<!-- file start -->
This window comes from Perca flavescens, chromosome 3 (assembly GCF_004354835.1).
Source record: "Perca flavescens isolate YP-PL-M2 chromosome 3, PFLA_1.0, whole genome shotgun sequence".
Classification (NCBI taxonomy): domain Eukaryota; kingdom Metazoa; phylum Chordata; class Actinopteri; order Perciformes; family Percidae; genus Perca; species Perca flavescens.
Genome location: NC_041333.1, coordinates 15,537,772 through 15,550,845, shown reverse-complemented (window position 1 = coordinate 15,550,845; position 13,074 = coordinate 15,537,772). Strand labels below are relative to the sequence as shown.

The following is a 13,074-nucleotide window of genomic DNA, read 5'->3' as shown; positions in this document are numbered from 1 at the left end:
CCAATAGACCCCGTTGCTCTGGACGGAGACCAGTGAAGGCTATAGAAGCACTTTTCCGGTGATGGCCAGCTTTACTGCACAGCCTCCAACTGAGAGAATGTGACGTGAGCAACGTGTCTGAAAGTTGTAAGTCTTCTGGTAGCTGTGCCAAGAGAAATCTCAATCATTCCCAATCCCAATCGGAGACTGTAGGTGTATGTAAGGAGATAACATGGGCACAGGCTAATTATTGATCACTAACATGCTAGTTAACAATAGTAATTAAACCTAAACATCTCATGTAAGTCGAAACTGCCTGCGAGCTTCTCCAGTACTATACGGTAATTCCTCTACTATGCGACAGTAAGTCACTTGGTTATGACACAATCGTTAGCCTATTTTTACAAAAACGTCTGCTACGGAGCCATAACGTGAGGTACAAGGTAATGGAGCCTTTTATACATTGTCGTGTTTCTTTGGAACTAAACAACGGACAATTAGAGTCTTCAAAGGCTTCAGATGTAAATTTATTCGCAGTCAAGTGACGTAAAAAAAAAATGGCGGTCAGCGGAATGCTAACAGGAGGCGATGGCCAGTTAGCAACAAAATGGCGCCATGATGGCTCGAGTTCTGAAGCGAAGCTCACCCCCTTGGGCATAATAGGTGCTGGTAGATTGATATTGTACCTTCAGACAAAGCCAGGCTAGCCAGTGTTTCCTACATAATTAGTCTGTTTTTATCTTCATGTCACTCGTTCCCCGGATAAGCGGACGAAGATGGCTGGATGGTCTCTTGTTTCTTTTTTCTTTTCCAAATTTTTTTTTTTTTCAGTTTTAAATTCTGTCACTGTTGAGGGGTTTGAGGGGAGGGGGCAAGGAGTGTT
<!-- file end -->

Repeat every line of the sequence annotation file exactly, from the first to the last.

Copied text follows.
This window comes from Perca flavescens, chromosome 3 (assembly GCF_004354835.1).
Source record: "Perca flavescens isolate YP-PL-M2 chromosome 3, PFLA_1.0, whole genome shotgun sequence".
Classification (NCBI taxonomy): domain Eukaryota; kingdom Metazoa; phylum Chordata; class Actinopteri; order Perciformes; family Percidae; genus Perca; species Perca flavescens.
Genome location: NC_041333.1, coordinates 15,537,772 through 15,550,845, shown reverse-complemented (window position 1 = coordinate 15,550,845; position 13,074 = coordinate 15,537,772). Strand labels below are relative to the sequence as shown.

The following is a 13,074-nucleotide window of genomic DNA, read 5'->3' as shown; positions in this document are numbered from 1 at the left end:
CCAATAGACCCCGTTGCTCTGGACGGAGACCAGTGAAGGCTATAGAAGCACTTTTCCGGTGATGGCCAGCTTTACTGCACAGCCTCCAACTGAGAGAATGTGACGTGAGCAACGTGTCTGAAAGTTGTAAGTCTTCTGGTAGCTGTGCCAAGAGAAATCTCAATCATTCCCAATCCCAATCGGAGACTGTAGGTGTATGTAAGGAGATAACATGGGCACAGGCTAATTATTGATCACTAACATGCTAGTTAACAATAGTAATTAAACCTAAACATCTCATGTAAGTCGAAACTGCCTGCGAGCTTCTCCAGTACTATACGGTAATTCCTCTACTATGCGACAGTAAGTCACTTGGTTATGACACAATCGTTAGCCTATTTTTACAAAAACGTCTGCTACGGAGCCATAACGTGAGGTACAAGGTAATGGAGCCTTTTATACATTGTCGTGTTTCTTTGGAACTAAACAACGGACAATTAGAGTCTTCAAAGGCTTCAGATGTAAATTTATTCGCAGTCAAGTGACGTAAAAAAAAAATGGCGGTCAGCGGAATGCTAACAGGAGGCGATGGCCAGTTAGCAACAAAATGGCGCCATGATGGCTCGAGTTCTGAAGCGAAGCTCACCCCCTTGGGCATAATAGGTGCTGGTAGATTGATATTGTACCTTCAGACAAAGCCAGGCTAGCCAGTGTTTCCTACATAATTAGTCTGTTTTTATCTTCATGTCACTCGTTCCCCGGATAAGCGGACGAAGATGGCTGGATGGTCTCTTGTTTCTTTTTTCTTTTCCAAATTTTTTTTTTTTTCAGTTTTAAATTCTGTCACTGTTGAGGGGTTTGAGGGGAGGGGGCAAGGAGTGTT